Germophobe? Here’s How to Keep Your Office Space Clean

No one wants to admit to being a germophobe, but working in a confined space with dozens, possibly hundreds of other coworkers can make anyone with a strong stomach feel faint. The thought of all the germs, bacteria, and general gunk that circulate around the cubicles and on your desk can be more than a little off-putting. So how do you keep your work environment clean without sealing yourself in a plastic bubble?

I hate to break it to you, but keeping hand sanitizer in your drawer just won’t cut it anymore. Take a look at some of these quick tips on how to tidy up your office area so you can relax your germophobe tendencies during your daily grind.

Clean Your Computer

Start with the objects that are in front of you every single day. Your desk, chair, computer, and any other workplace paraphernalia should be the first things that you clean. Start by wiping down your desk with a sanitized towelette every morning to get rid of any germs that might settle there overnight. Next, do a light dusting of any computer monitors, picture frames, and filing cabinets that could collect sneeze-inducing dust.

Now it’s time to get into the detailed work of cleaning your computer. Make sure to be careful while you clean, because you don’t want to spill any cleaning liquids that could damage the hardware of your PC. Wondering how to clean a mechanical keyboard? Get a can of compressed air to blast out any dirt or crumbs that have fallen between keys, and then wipe it down with a towelette. When it comes to your screen, stick with a dry cloth to get rid of smudges and banish bacteria. The mouse, speakers, and any additional cables can all be cleaned with a damp rag and gentle cleaning solution.

A box of Kleenex tissues

Create Wellness Stations

Not everyone is as tidy as you, but you can encourage good habits by setting up wellness stations around the office. Kleenex, hand sanitizer, cough drops, and cleaning wipes are all great items to place at these strategic points around the room. Even the messiest co-workers will probably clean up their act if they have access to these helpful resources. While you can’t control what goes on in cubicles other than your own, you can certainly encourage healthier habits that will keep germs at bay.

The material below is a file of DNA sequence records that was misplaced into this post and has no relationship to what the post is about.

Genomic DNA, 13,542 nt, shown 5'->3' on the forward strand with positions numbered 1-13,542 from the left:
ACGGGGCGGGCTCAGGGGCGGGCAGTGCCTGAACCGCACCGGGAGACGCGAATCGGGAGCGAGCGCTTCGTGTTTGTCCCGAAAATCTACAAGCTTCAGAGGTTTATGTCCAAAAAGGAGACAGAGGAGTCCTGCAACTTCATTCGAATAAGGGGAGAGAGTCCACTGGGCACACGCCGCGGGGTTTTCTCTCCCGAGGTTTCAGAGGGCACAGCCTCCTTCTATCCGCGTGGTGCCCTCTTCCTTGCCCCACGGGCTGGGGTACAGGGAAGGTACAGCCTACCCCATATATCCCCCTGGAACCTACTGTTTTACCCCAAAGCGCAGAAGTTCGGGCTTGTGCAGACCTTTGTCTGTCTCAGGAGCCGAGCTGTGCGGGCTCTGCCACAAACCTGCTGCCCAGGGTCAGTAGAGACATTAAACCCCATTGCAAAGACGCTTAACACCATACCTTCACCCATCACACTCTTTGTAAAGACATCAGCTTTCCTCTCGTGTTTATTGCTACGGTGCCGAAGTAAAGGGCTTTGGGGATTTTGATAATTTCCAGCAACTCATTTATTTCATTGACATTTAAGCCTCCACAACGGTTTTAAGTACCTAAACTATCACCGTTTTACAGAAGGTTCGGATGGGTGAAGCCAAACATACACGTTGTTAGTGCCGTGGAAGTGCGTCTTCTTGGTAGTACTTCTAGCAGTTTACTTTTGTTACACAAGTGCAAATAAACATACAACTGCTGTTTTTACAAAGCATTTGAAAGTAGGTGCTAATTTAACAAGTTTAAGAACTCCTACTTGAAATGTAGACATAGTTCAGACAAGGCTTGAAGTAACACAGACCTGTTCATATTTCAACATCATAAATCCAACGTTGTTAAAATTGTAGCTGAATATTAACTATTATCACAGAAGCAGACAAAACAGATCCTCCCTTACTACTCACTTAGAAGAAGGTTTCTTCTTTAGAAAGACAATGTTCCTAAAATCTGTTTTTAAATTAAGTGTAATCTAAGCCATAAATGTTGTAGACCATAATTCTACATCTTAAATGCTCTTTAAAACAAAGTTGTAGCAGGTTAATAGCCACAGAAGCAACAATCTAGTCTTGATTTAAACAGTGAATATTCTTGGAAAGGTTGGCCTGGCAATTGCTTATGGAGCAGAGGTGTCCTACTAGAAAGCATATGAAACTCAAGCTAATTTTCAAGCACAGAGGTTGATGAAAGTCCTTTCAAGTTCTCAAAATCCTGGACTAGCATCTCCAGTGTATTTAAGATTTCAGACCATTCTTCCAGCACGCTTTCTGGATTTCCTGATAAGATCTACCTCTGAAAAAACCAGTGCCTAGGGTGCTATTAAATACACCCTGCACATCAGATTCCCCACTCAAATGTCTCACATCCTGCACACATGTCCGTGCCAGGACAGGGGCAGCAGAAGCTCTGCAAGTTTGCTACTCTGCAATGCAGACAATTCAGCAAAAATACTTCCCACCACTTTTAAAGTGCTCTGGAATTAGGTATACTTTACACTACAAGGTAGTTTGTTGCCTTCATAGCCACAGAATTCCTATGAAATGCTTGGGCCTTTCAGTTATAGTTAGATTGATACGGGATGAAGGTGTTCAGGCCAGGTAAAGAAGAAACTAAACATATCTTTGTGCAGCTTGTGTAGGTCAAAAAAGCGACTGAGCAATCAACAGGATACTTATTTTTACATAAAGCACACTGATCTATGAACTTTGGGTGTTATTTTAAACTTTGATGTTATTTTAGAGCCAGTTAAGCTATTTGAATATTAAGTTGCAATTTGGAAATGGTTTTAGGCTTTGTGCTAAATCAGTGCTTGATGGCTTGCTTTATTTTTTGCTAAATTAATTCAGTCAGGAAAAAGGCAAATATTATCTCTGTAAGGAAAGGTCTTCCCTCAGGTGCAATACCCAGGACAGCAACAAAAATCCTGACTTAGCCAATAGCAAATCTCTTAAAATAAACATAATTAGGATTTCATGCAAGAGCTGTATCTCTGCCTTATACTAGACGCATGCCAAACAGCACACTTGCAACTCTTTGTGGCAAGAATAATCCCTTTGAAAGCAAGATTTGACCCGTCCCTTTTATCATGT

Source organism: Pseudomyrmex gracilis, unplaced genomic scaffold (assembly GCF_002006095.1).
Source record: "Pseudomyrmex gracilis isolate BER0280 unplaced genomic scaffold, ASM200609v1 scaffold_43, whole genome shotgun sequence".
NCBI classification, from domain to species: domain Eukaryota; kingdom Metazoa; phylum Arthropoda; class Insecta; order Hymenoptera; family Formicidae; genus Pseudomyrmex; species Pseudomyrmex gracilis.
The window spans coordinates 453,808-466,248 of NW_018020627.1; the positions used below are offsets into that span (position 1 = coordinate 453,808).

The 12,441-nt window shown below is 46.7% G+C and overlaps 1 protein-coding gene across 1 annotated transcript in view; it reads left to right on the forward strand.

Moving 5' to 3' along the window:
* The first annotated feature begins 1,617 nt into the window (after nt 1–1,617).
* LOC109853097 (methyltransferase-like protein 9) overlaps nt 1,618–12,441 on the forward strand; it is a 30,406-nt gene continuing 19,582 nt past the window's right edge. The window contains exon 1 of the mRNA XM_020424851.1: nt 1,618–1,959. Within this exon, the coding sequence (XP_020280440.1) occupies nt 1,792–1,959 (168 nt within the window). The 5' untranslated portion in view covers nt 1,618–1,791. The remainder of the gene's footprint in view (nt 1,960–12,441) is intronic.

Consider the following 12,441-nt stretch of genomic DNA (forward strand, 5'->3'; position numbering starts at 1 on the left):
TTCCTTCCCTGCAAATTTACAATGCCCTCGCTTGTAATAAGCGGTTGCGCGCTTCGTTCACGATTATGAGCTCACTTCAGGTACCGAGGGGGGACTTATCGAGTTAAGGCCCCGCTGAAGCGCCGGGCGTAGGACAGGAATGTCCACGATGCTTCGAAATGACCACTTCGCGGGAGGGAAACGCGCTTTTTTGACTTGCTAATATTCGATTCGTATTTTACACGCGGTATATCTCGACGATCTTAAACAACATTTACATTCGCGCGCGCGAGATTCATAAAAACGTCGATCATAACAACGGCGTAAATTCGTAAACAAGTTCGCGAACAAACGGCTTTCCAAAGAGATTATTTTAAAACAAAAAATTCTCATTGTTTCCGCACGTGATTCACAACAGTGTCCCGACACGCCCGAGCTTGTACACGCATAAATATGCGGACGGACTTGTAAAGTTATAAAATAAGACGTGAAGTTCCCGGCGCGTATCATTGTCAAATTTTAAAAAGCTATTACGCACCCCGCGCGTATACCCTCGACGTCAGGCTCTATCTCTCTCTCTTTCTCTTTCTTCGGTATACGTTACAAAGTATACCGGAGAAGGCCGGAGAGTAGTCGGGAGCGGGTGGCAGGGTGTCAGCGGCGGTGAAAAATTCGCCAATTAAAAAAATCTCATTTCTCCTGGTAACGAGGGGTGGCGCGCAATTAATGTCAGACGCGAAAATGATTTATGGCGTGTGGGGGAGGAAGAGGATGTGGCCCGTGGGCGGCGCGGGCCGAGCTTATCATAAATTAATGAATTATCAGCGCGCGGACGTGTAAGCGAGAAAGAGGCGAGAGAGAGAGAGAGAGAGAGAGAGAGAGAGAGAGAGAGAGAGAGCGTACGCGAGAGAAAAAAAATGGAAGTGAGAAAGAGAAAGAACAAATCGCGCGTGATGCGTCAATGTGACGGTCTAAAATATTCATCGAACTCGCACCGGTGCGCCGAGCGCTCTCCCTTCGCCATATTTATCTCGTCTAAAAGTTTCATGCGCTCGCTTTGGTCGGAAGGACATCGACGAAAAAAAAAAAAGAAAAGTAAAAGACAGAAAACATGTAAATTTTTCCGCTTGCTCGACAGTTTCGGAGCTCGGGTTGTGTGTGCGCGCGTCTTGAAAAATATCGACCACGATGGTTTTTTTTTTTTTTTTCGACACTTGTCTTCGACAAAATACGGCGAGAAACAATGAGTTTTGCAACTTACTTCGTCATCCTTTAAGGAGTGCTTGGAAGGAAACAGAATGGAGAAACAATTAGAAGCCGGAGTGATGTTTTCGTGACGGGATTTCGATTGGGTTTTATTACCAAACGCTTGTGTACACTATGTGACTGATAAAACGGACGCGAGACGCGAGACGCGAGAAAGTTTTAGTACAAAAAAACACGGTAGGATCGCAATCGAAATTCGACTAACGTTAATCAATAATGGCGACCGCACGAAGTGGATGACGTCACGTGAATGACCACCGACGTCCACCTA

Ask Your Boss to Sponsor Flu Shots

When flu season comes around, your coworkers start to drop like flies around you. The office is filled with incessant coughing and sneezing, and it makes your skin crawl to be around so many germs. The best way to prevent this hazmat situation from happening is by having work-sponsored flu shots. Ask your boss if the company would be willing to subsidize this quick and easy preventative measure, or even have a physician come to administer shots in the office.

Along with getting flu shots, make sure the office kitchen is well-stocked with cold remedy supplies. Tea, immune boosting supplements such as Emergen-C, and common medicine should all be readily available to co-workers who are worried about falling ill. Stop germs in their tracks by taking proactive action against a company-wide flu outbreak.

An employee sneezing in an office

Bring Your Own Lunch

While it may be tempting to participate in Free Lunch Fridays or dig into the box of donuts on the counter every morning, shared food is a breeding ground for bacteria. Dirty hands, unwashed silverware, and even contaminated food could all interrupt your state of germ-free bliss. The only way to avoid this scenario is to bring your own food to the office.

Pack meals in Tupperware and bring your own silverware from home—that way you know exactly where your food has been. You might be bummed to not participate in a company potluck, but your immune system will thank you for not diving head-first into a petri dish or pre-made meals.

Unfortunately, you can’t control the actions of your co-workers when it comes to germs. The best you can do is keep your own space clean and encourage healthy habits by providing resources to the less germ-conscious people around you. But if you’re diligent about cleaning and maintaining a health-conscious culture, your germophobe fears should be laid to rest.

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